More and more homeowners are choosing water purification systems or at least a point-of-use system using water filter cartridges. They understand the benefits of drinking clean, tasty water. Drinking enough clean water every day is critical to the health of your body, but it is much easier to do so if it tastes good and is free of impurities. There are many different purifiers and filtration methods available today, and choosing the best for you means understanding, among other things, how each water purification system works.
The water purification process is quite multifaceted and includes reverse osmosis, carbon filter cartridges and ultraviolet light purifiers. Each type of system uses a different method to filter and purify your water, ranging from the familiar filter cartridges to the newest technology employing ultraviolet light to kill bacteria.
Let’s take a look at each of these types of common systems in turn.
Reverse Osmosis Water Filters
Reverse osmosis purifiers are sometimes referred to as ‘ultra purification’ because of the multiple levels of purification it involves. Water in a reverse osmosis filtration system is first filtered for the largest impurities and particulates then a second time using a reverse osmosis membrane that captures the smallest impurities.
The reverse osmosis purification system operates at pressure to force water through the membrane into a holding tank, with the excess discharged separately. Reverse osmosis filters use a lot of water; in fact, only about 5% to 15% of what goes into the system actually comes out fully filtered, the rest is discharged as waste.
Carbon Filter SystemsCarbon Water Filter Purifier
This type of purification process is the most common household system in use today, and can be one of the most economical to own and operate. The carbon method uses carbon filter cartridges to trap particulates and impurities in your water. Most methods use activated charcoal, which has been given a positive electrical charge in order to capture the negatively charged ions of water impurities and contaminants.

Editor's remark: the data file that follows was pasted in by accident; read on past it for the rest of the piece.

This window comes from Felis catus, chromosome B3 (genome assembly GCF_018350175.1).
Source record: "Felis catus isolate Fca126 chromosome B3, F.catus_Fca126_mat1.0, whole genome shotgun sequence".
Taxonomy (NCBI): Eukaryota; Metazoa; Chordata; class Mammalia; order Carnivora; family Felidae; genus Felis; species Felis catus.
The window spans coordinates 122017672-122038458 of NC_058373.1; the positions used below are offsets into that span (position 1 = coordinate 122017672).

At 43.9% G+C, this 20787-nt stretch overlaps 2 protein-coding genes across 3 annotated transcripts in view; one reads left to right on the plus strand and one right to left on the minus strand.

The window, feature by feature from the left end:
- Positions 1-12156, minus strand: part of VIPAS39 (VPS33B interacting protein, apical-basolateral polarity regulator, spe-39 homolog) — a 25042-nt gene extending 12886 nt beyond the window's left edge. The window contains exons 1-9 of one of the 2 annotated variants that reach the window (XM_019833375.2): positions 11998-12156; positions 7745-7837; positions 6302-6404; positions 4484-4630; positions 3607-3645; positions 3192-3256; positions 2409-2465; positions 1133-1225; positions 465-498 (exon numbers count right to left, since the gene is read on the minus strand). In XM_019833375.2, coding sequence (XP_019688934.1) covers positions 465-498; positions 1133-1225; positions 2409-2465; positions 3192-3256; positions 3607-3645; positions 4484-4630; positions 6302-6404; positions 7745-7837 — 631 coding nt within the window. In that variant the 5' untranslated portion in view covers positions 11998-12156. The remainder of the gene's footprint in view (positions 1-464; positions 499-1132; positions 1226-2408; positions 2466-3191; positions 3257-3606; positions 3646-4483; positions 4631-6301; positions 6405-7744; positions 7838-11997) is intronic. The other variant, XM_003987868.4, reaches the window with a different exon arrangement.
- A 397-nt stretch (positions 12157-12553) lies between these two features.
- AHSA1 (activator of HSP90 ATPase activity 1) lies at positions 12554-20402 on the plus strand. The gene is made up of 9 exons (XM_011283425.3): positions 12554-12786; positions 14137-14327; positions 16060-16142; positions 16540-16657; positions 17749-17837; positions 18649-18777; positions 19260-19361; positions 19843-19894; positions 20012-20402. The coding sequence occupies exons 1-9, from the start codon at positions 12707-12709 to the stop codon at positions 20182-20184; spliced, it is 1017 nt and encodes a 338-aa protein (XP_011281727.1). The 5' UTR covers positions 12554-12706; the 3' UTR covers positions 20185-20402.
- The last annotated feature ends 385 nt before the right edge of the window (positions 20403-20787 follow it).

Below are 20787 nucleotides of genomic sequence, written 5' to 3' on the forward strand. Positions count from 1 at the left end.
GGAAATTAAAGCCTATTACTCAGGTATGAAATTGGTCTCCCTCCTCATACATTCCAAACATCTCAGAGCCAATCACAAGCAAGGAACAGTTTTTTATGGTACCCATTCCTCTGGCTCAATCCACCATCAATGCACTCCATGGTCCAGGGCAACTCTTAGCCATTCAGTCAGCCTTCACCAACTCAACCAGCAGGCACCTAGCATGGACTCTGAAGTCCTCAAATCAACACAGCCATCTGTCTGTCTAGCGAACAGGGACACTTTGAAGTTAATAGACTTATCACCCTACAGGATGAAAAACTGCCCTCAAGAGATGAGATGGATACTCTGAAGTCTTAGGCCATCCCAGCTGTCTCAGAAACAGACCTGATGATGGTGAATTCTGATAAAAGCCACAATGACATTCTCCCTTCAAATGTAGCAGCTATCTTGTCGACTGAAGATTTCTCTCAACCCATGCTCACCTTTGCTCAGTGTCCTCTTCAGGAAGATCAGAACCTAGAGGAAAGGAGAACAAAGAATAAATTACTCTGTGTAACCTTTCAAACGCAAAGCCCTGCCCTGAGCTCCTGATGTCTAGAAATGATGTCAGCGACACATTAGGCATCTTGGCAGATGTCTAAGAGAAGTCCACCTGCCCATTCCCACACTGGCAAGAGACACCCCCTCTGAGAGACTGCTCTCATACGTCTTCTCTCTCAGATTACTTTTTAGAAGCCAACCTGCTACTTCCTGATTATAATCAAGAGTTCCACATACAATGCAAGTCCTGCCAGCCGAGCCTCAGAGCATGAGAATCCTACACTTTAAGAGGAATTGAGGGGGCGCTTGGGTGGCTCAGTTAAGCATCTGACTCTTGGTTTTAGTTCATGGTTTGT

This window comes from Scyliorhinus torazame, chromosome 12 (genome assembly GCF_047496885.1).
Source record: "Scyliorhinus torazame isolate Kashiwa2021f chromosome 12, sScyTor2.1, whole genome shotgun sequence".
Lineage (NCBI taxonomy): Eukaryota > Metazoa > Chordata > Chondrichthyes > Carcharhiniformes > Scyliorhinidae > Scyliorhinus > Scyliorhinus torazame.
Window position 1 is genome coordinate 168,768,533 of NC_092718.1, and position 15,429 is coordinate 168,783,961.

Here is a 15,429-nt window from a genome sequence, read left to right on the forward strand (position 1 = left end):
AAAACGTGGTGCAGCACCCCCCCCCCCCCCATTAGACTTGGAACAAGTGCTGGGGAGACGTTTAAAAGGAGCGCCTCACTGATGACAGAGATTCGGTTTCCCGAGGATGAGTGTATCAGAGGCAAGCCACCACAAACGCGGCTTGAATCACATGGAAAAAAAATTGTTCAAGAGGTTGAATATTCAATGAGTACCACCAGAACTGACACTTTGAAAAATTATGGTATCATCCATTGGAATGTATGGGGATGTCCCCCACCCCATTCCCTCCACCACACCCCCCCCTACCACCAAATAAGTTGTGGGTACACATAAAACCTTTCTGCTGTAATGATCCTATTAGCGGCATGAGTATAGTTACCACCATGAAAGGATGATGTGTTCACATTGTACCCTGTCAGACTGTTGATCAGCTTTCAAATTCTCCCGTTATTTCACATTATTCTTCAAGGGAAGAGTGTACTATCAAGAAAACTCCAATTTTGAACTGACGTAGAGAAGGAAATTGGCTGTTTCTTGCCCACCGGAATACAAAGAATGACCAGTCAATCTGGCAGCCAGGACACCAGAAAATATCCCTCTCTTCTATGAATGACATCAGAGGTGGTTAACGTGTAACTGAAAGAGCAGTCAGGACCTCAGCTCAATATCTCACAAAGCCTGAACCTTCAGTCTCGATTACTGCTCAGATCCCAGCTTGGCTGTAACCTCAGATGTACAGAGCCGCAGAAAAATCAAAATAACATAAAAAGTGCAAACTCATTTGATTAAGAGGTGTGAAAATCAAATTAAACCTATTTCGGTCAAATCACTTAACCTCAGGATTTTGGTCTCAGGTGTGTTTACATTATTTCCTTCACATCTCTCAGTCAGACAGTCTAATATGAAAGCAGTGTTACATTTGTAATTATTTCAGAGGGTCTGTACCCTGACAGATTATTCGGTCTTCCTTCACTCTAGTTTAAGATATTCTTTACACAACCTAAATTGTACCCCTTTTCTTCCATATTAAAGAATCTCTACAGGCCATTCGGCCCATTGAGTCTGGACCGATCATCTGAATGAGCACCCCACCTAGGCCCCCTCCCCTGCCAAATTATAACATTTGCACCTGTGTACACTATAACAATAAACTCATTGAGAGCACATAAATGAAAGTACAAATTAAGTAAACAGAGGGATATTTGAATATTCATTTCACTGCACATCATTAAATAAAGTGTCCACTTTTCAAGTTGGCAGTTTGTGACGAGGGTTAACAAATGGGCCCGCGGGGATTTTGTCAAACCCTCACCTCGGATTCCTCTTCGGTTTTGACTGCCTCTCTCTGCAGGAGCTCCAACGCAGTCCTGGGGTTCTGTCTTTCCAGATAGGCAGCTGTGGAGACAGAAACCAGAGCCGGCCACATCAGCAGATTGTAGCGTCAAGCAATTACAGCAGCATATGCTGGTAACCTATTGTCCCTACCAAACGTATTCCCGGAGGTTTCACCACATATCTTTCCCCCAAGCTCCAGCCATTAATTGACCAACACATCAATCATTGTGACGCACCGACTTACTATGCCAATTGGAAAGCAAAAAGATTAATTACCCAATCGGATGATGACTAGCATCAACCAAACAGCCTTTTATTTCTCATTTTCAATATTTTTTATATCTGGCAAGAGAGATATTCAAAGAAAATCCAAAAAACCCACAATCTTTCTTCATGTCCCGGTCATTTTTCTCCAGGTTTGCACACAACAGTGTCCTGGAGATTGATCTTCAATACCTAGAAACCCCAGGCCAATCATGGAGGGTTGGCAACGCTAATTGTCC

Carbon is an extremely powerful absorbent and does a very good job of removing impurities. The purification process can reduce or remove organic chemicals, pesticides, herbicides, chlorine, radon, and other common chemicals that may be found in your water. If the filter cartridge does not contain extremely densely compacted carbon, though, some heavy metals and bacteria can slip through the filtration system.
Ultraviolet Light SystemsUV Water Purifier
This type of purification system uses ultraviolet (UV) light to remove microorganisms. The UV lamp is usually very high intensity, so that when water passes by it (after the solids have been removed with a carbon filter cartridge) the organisms are killed and made harmless. It draws about the same amount of electricity as a standard light bulb, and the UV lamp should be replaced annually.
UV purification is very effective for removing microorganisms such as bacteria, viruses and molds, but it does not remove chlorine, metals or other chemicals. The addition of a pre-filter system using easy-to-replace cartridges will help to take care of solids that UV purification cannot remove.
Have Your Water Tested
Each type of purification process has advantages and limitations in terms of the types of impurities and contaminants it can remove. Before selecting a purifier or a filtration system with cartridges for installation in your home, it is best to check your supply with a water testing kit to determine which impurities it actually contains.
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Tel: +357 99409142